International Trade and Currency Exchange
On the international scene, away from national legal rules, the use of different currencies is largely due to the process of the ''Invisible Hand''. How do currencies flow when their circulations are not tightly guided and canalised? The paper develops a three-country model of the world economy and links real trade patterns with currency exchange structures in a general equilibrium framework which includes transaction costs on foreign exchange markets. It is shown that there are in general multiple equilibrium structures of currency exchange for a given underlying real trade pattern. The existence conditions of these different equilibria are characterized, using the trade links between countries as the key parameters. An evolutionary approach to equilibrium selection is used to explain the rise and fall of international currencies as the trade flows between the three economies are altered. Finally, repercussions of the choice of a currency exchange structure on welfare are analysed.
|Date of creation:||Feb 1997|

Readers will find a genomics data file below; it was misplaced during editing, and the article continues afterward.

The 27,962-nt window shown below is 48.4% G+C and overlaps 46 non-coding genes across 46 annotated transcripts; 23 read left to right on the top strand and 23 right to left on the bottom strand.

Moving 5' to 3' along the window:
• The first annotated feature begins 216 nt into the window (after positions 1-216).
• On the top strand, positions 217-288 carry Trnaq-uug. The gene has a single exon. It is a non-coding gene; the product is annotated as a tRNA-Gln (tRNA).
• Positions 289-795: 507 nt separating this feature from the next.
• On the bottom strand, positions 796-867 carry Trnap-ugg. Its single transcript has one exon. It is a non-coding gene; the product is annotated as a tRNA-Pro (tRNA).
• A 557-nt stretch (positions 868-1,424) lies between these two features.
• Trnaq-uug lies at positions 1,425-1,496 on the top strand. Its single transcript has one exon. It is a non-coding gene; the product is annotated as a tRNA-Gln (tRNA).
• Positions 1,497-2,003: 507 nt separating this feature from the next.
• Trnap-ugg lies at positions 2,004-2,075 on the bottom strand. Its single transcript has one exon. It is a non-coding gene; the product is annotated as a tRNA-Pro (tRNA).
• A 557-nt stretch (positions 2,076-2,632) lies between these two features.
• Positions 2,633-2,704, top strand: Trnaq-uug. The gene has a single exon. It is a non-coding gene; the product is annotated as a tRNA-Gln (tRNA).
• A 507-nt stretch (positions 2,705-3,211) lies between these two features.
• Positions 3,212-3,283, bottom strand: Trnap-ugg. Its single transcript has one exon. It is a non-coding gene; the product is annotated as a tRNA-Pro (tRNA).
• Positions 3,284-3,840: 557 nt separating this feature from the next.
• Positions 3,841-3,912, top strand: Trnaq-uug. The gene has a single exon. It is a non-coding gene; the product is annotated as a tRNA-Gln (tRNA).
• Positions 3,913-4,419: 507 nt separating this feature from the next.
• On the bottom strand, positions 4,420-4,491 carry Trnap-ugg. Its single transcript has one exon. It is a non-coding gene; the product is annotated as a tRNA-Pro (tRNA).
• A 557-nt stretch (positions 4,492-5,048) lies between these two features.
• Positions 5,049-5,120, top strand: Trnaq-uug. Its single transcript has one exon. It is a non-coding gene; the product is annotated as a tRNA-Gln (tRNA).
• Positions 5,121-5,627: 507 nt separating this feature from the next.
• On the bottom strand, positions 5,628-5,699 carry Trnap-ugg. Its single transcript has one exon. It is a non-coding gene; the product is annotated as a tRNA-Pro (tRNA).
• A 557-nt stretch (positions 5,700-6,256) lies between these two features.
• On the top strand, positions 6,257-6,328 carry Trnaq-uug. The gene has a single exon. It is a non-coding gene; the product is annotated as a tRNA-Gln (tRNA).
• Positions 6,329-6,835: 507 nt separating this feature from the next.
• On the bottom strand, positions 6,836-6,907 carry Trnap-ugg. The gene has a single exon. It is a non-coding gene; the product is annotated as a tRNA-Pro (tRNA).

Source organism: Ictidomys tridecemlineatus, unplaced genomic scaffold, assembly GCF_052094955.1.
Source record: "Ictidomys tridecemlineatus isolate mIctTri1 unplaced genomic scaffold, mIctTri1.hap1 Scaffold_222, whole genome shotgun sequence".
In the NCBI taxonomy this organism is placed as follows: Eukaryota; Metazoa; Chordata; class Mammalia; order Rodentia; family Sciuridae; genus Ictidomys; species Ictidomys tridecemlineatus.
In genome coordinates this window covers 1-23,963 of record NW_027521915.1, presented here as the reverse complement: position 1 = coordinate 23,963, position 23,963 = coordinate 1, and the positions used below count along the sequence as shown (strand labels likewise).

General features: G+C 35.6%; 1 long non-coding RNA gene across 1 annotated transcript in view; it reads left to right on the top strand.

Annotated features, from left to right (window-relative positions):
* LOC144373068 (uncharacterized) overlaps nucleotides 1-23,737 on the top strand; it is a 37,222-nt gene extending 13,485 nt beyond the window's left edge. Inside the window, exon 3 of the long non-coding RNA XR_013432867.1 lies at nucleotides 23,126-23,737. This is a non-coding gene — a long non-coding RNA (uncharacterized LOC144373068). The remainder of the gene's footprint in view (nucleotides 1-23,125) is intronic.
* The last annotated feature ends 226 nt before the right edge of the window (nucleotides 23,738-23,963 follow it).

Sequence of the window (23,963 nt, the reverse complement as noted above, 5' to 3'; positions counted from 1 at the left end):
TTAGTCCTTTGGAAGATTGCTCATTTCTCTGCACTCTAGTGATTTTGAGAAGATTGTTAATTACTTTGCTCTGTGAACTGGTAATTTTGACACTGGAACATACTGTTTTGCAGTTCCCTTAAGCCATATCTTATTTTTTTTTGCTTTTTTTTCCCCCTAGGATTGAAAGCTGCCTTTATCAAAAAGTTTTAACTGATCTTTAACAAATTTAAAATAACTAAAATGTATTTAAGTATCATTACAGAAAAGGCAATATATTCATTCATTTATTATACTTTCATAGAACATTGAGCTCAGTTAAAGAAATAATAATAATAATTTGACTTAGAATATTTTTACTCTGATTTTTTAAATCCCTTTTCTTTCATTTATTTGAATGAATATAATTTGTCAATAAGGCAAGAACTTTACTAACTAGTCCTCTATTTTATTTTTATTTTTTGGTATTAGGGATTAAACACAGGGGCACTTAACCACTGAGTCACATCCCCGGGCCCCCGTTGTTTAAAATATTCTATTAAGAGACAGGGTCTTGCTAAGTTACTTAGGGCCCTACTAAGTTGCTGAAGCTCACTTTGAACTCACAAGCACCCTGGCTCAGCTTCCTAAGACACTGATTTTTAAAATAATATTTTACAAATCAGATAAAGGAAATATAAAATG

|Contact details of provider:|| Web page: http://cep.lse.ac.uk/_new/publications/series.asp?prog=CEP|
When requesting a correction, please mention this item's handle: RePEc:cep:cepdps:dp0322. See general information about how to correct material in RePEc.
For technical questions regarding this item, or to correct its authors, title, abstract, bibliographic or download information, contact: ()
If you have authored this item and are not yet registered with RePEc, we encourage you to do it here. This allows to link your profile to this item. It also allows you to accept potential citations to this item that we are uncertain about.
If references are entirely missing, you can add them using this form.
If the full references list an item that is present in RePEc, but the system did not link to it, you can help with this form.
If you know of missing items citing this one, you can help us creating those links by adding the relevant references in the same way as above, for each refering item. If you are a registered author of this item, you may also want to check the "citations" tab in your profile, as there may be some citations waiting for confirmation.
Please note that corrections may take a couple of weeks to filter through the various RePEc services.